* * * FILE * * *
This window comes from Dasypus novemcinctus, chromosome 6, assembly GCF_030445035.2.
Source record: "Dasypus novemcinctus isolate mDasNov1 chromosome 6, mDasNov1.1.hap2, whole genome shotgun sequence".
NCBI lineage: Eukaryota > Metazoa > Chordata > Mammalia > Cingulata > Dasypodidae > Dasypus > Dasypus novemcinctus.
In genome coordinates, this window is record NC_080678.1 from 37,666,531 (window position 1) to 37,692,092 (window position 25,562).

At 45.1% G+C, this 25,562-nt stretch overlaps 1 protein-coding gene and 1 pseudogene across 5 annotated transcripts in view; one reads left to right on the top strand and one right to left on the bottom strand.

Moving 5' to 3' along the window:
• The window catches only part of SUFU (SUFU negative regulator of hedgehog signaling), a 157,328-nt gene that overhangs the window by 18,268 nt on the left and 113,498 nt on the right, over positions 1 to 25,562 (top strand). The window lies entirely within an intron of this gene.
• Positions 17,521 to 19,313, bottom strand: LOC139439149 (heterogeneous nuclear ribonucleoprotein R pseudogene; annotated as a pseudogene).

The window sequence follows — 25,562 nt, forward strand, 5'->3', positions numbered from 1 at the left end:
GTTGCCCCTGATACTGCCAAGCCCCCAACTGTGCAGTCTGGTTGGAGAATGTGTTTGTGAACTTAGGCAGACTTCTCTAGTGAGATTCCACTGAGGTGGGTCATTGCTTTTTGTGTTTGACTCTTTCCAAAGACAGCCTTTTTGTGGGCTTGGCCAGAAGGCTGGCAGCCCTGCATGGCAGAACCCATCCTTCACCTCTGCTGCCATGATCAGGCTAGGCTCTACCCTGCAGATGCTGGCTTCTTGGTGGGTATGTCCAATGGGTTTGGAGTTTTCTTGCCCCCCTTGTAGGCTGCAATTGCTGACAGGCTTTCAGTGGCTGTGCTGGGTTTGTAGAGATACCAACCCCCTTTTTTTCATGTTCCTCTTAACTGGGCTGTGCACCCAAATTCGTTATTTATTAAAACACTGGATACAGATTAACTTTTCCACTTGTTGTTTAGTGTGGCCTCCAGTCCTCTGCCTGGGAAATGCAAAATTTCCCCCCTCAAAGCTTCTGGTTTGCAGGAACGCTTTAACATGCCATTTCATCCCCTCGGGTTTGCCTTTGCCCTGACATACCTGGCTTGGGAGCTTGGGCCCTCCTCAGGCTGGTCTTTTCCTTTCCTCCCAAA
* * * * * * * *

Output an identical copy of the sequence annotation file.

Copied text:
This window comes from Dasypus novemcinctus, chromosome 6, assembly GCF_030445035.2.
Source record: "Dasypus novemcinctus isolate mDasNov1 chromosome 6, mDasNov1.1.hap2, whole genome shotgun sequence".
NCBI lineage: Eukaryota > Metazoa > Chordata > Mammalia > Cingulata > Dasypodidae > Dasypus > Dasypus novemcinctus.
In genome coordinates, this window is record NC_080678.1 from 37,666,531 (window position 1) to 37,692,092 (window position 25,562).

At 45.1% G+C, this 25,562-nt stretch overlaps 1 protein-coding gene and 1 pseudogene across 5 annotated transcripts in view; one reads left to right on the top strand and one right to left on the bottom strand.

Moving 5' to 3' along the window:
• The window catches only part of SUFU (SUFU negative regulator of hedgehog signaling), a 157,328-nt gene that overhangs the window by 18,268 nt on the left and 113,498 nt on the right, over positions 1 to 25,562 (top strand). The window lies entirely within an intron of this gene.
• Positions 17,521 to 19,313, bottom strand: LOC139439149 (heterogeneous nuclear ribonucleoprotein R pseudogene; annotated as a pseudogene).

The window sequence follows — 25,562 nt, forward strand, 5'->3', positions numbered from 1 at the left end:
GTTGCCCCTGATACTGCCAAGCCCCCAACTGTGCAGTCTGGTTGGAGAATGTGTTTGTGAACTTAGGCAGACTTCTCTAGTGAGATTCCACTGAGGTGGGTCATTGCTTTTTGTGTTTGACTCTTTCCAAAGACAGCCTTTTTGTGGGCTTGGCCAGAAGGCTGGCAGCCCTGCATGGCAGAACCCATCCTTCACCTCTGCTGCCATGATCAGGCTAGGCTCTACCCTGCAGATGCTGGCTTCTTGGTGGGTATGTCCAATGGGTTTGGAGTTTTCTTGCCCCCCTTGTAGGCTGCAATTGCTGACAGGCTTTCAGTGGCTGTGCTGGGTTTGTAGAGATACCAACCCCCTTTTTTTCATGTTCCTCTTAACTGGGCTGTGCACCCAAATTCGTTATTTATTAAAACACTGGATACAGATTAACTTTTCCACTTGTTGTTTAGTGTGGCCTCCAGTCCTCTGCCTGGGAAATGCAAAATTTCCCCCCTCAAAGCTTCTGGTTTGCAGGAACGCTTTAACATGCCATTTCATCCCCTCGGGTTTGCCTTTGCCCTGACATACCTGGCTTGGGAGCTTGGGCCCTCCTCAGGCTGGTCTTTTCCTTTCCTCCCAAA